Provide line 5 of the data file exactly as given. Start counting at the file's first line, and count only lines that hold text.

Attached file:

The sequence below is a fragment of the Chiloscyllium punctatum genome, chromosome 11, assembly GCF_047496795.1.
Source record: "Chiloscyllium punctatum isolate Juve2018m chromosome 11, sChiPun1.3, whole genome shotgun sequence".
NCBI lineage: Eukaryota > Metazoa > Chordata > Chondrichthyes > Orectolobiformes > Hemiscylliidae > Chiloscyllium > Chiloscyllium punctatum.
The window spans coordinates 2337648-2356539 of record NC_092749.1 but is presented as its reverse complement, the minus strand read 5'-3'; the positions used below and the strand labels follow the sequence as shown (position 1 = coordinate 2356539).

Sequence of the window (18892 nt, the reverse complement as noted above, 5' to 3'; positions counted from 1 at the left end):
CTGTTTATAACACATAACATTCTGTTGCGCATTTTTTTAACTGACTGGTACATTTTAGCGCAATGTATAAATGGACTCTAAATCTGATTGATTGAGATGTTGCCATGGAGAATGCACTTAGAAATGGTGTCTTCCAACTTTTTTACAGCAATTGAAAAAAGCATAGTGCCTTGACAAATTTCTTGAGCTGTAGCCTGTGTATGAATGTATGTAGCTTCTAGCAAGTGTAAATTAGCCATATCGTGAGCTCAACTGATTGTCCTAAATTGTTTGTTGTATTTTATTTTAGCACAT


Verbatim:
Sequence of the window (18892 nt, the reverse complement as noted above, 5' to 3'; positions counted from 1 at the left end):